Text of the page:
Bioaccessibility of lipophilic micro-constituents from a lipid emulsion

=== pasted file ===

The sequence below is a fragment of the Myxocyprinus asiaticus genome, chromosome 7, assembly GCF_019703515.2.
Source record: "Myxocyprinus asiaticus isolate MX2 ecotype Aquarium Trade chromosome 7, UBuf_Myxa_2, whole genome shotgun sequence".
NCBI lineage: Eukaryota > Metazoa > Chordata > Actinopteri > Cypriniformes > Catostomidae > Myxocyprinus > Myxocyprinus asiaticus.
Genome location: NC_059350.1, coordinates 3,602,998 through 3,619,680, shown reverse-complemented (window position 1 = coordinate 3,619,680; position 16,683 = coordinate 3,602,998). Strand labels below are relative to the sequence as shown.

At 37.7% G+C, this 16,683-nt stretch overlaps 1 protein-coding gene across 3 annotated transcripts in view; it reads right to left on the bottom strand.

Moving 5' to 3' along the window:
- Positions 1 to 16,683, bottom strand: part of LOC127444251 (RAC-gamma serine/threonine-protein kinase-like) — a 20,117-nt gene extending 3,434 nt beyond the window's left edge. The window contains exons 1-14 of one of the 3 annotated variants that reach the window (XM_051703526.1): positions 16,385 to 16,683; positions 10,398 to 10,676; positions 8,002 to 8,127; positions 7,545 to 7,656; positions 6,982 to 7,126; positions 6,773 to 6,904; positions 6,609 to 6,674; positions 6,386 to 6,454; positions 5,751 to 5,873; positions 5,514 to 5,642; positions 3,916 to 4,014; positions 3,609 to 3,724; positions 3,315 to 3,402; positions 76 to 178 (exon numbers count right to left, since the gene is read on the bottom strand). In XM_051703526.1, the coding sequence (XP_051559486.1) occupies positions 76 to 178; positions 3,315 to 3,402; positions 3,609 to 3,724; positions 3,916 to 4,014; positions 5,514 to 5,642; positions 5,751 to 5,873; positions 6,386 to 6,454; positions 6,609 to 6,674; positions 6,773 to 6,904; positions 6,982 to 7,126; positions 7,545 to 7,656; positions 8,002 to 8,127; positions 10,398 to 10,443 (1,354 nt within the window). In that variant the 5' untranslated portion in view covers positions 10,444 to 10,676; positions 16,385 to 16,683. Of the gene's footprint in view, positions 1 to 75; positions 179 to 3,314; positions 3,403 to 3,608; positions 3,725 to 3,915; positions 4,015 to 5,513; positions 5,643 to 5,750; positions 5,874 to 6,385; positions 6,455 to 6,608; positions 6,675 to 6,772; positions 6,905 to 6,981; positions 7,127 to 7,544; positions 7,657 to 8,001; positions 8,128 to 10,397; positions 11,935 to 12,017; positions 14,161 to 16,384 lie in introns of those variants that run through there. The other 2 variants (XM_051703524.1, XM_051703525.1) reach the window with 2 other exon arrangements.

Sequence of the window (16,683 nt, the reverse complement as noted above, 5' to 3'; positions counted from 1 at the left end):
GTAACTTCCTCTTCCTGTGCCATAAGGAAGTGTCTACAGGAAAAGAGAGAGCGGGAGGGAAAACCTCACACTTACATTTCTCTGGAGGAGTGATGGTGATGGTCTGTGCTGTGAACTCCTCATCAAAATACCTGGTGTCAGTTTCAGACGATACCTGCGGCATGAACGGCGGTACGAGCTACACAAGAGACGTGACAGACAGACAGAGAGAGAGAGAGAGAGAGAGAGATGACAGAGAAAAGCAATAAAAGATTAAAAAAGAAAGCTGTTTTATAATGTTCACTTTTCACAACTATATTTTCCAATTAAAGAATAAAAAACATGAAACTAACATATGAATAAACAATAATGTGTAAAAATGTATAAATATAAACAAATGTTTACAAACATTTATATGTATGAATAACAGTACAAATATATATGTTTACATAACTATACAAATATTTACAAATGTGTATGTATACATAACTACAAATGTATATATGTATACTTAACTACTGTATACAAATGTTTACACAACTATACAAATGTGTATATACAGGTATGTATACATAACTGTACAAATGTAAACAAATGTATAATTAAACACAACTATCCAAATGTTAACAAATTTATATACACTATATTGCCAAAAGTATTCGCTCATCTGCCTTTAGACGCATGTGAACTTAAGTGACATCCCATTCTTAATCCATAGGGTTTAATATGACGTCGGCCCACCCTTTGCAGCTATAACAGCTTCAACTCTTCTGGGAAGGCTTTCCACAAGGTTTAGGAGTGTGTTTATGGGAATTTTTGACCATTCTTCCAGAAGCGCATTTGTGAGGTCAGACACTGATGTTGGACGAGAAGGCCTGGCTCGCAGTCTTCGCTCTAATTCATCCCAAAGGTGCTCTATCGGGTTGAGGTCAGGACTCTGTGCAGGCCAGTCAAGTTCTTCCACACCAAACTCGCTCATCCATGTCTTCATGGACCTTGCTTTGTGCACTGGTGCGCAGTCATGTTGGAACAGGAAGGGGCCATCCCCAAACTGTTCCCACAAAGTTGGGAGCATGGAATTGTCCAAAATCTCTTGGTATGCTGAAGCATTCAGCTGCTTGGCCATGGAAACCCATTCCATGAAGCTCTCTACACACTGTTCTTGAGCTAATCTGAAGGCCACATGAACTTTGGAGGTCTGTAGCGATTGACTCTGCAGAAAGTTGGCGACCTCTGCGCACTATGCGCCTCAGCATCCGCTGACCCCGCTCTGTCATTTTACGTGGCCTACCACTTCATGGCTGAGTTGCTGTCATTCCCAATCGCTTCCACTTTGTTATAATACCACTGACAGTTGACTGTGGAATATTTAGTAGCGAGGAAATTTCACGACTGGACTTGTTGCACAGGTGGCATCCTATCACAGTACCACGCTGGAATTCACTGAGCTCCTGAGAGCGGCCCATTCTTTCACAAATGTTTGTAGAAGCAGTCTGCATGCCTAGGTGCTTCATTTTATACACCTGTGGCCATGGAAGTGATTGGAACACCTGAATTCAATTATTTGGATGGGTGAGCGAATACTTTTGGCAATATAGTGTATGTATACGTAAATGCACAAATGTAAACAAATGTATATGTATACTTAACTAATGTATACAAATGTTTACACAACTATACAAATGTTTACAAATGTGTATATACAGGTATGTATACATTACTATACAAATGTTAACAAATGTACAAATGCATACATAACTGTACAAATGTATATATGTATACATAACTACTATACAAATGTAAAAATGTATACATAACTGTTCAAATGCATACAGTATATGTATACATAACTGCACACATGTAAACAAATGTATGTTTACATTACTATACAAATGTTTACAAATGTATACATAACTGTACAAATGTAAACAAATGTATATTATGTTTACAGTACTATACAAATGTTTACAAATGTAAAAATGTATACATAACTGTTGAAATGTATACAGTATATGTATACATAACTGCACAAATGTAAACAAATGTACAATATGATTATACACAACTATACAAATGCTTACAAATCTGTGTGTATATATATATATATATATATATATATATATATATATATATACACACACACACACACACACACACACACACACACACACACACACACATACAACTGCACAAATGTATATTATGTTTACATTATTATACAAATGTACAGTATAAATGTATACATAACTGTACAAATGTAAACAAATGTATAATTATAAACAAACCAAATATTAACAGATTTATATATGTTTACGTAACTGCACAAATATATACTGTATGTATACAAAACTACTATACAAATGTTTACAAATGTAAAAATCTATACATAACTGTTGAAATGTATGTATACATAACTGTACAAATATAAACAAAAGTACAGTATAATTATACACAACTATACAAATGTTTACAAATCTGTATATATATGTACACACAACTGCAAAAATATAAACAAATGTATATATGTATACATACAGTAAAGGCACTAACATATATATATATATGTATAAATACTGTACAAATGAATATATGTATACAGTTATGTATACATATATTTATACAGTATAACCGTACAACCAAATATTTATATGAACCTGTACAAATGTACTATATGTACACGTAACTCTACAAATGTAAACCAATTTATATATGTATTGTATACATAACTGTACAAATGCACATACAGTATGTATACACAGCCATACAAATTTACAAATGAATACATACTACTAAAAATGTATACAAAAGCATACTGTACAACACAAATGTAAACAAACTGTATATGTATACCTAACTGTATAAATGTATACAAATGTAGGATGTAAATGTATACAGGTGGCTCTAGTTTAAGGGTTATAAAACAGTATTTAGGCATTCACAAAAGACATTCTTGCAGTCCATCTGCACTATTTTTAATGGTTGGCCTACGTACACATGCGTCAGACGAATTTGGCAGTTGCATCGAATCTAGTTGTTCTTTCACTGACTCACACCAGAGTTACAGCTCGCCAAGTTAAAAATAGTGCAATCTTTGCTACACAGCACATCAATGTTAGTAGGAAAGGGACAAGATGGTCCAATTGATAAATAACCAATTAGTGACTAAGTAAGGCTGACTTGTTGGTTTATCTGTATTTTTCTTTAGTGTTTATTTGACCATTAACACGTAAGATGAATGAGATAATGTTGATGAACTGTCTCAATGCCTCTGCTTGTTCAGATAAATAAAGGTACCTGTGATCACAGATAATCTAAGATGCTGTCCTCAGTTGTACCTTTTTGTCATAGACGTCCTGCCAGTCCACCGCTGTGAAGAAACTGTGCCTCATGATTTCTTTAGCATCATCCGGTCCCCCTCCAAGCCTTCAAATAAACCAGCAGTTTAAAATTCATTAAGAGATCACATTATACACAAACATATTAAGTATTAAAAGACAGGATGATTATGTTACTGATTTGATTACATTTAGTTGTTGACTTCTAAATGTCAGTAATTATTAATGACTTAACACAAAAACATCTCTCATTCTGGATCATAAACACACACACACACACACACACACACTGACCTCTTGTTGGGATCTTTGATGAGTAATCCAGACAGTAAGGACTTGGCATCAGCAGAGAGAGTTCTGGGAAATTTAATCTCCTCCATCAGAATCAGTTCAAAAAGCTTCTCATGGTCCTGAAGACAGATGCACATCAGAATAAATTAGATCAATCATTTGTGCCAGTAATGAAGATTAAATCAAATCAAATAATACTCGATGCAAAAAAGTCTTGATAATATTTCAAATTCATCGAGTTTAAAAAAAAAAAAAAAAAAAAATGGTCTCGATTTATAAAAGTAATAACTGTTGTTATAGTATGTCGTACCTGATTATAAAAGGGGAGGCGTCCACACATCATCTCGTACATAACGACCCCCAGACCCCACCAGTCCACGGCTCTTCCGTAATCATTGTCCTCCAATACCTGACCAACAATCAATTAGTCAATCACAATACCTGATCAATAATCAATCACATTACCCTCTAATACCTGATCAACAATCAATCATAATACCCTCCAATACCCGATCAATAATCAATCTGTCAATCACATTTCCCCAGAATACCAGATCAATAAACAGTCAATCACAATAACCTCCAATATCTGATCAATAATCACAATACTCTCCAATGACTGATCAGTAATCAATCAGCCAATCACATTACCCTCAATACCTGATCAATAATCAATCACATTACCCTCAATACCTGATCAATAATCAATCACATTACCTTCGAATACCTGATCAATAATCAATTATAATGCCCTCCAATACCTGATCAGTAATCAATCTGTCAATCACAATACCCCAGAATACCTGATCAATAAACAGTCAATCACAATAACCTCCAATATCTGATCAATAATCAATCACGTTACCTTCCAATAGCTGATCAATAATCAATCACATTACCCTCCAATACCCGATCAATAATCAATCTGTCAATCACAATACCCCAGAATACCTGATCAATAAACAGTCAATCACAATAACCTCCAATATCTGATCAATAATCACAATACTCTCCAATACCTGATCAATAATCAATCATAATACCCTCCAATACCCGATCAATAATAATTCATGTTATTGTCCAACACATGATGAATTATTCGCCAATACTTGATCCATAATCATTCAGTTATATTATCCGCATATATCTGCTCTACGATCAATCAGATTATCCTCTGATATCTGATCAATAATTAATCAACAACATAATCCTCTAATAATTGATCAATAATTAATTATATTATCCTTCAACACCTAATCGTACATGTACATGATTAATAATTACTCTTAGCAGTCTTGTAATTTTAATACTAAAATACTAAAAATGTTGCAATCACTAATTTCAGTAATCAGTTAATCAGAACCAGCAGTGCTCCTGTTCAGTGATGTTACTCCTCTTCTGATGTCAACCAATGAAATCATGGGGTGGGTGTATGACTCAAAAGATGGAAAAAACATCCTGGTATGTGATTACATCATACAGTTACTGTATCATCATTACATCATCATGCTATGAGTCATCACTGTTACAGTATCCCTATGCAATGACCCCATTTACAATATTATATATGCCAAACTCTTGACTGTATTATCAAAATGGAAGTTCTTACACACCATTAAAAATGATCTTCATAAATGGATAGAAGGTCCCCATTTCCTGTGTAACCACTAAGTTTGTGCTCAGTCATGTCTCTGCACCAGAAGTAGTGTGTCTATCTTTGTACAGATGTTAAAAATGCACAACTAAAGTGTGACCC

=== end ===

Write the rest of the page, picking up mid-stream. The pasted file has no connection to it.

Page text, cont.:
Digestion is an important process, the first one in the conversion of food to energy. From this angle, digestion of nutrients was extensively studied, and this process was found to be very efficient. Nevertheless, many molecules contained in food do not bring energy but are essential as they allow maintaining normal body functions. These are the micro-nutrients, including vitamins and minerals. On top of that, recent nutrition research identified many other bioactive molecules (termed micro-constituents as they only represent a small part of the food) playing a role in the health status, e.g. contributing to the prevention of chronic diseases. However, it was shown that their digestion is much less efficient, especially that of lipophilic micro-constituents (such as lipophilic vitamins, carotenoids, cholesterol and other steroids) depending on food structure and composition. Enhancing their health effects through optimal absorption and bioavailability thus requires a comprehensive knowledge of their release from food within the gastrointestinal tract. To study this step, of which the endpoint is termed bioaccessibility, in vitro digestion methods proved to be well adapted to fundamental research. This review reports the effects of the physicochemical parameters controlling the bioaccessibility of various lipophilic micro-constituents from emulsion. Notably, it appears that this bioaccessibility is related to the bioaccessibility of lipid nutrients, as their kinetics are interrelated. This knowledge will enable the formulation of food in terms of structure and composition to obtain optimal bioaccessibility. As the latter likely controls bioavailability, prevention of some metabolic disorders could be targeted in the long term.